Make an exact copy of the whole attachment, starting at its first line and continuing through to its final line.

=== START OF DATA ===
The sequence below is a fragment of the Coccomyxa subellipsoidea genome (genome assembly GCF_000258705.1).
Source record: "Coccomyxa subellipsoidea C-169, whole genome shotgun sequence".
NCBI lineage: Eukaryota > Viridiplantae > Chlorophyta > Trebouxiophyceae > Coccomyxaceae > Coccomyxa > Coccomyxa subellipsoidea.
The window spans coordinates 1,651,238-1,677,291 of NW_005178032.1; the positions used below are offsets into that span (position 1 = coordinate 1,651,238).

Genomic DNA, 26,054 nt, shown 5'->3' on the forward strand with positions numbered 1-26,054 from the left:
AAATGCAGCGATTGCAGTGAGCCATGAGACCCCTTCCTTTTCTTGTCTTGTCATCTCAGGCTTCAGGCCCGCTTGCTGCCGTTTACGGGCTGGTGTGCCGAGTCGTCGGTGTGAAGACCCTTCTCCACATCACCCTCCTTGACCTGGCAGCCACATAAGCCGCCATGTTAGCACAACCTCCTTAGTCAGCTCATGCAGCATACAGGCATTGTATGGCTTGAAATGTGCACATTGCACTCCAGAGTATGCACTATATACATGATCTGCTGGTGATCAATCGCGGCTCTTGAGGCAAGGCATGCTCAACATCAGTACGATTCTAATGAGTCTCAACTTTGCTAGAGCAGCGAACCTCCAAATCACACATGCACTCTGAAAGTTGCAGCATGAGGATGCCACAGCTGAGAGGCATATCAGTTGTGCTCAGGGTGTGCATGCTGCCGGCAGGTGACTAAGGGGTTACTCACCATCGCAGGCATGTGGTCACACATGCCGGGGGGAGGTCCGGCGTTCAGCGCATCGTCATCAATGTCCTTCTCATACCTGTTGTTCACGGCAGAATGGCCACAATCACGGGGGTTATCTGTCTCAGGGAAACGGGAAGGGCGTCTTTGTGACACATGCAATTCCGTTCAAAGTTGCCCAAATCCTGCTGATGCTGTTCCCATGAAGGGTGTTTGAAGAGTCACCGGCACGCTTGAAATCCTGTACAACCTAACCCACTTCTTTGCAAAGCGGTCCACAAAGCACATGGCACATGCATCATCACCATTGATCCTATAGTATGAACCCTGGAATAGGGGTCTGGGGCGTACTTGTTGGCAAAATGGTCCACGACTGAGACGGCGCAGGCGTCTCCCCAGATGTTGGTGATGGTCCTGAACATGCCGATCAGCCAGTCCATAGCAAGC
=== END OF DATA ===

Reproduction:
The sequence below is a fragment of the Coccomyxa subellipsoidea genome (genome assembly GCF_000258705.1).
Source record: "Coccomyxa subellipsoidea C-169, whole genome shotgun sequence".
NCBI lineage: Eukaryota > Viridiplantae > Chlorophyta > Trebouxiophyceae > Coccomyxaceae > Coccomyxa > Coccomyxa subellipsoidea.
The window spans coordinates 1,651,238-1,677,291 of NW_005178032.1; the positions used below are offsets into that span (position 1 = coordinate 1,651,238).

Genomic DNA, 26,054 nt, shown 5'->3' on the forward strand with positions numbered 1-26,054 from the left:
AAATGCAGCGATTGCAGTGAGCCATGAGACCCCTTCCTTTTCTTGTCTTGTCATCTCAGGCTTCAGGCCCGCTTGCTGCCGTTTACGGGCTGGTGTGCCGAGTCGTCGGTGTGAAGACCCTTCTCCACATCACCCTCCTTGACCTGGCAGCCACATAAGCCGCCATGTTAGCACAACCTCCTTAGTCAGCTCATGCAGCATACAGGCATTGTATGGCTTGAAATGTGCACATTGCACTCCAGAGTATGCACTATATACATGATCTGCTGGTGATCAATCGCGGCTCTTGAGGCAAGGCATGCTCAACATCAGTACGATTCTAATGAGTCTCAACTTTGCTAGAGCAGCGAACCTCCAAATCACACATGCACTCTGAAAGTTGCAGCATGAGGATGCCACAGCTGAGAGGCATATCAGTTGTGCTCAGGGTGTGCATGCTGCCGGCAGGTGACTAAGGGGTTACTCACCATCGCAGGCATGTGGTCACACATGCCGGGGGGAGGTCCGGCGTTCAGCGCATCGTCATCAATGTCCTTCTCATACCTGTTGTTCACGGCAGAATGGCCACAATCACGGGGGTTATCTGTCTCAGGGAAACGGGAAGGGCGTCTTTGTGACACATGCAATTCCGTTCAAAGTTGCCCAAATCCTGCTGATGCTGTTCCCATGAAGGGTGTTTGAAGAGTCACCGGCACGCTTGAAATCCTGTACAACCTAACCCACTTCTTTGCAAAGCGGTCCACAAAGCACATGGCACATGCATCATCACCATTGATCCTATAGTATGAACCCTGGAATAGGGGTCTGGGGCGTACTTGTTGGCAAAATGGTCCACGACTGAGACGGCGCAGGCGTCTCCCCAGATGTTGGTGATGGTCCTGAACATGCCGATCAGCCAGTCCATAGCAAGC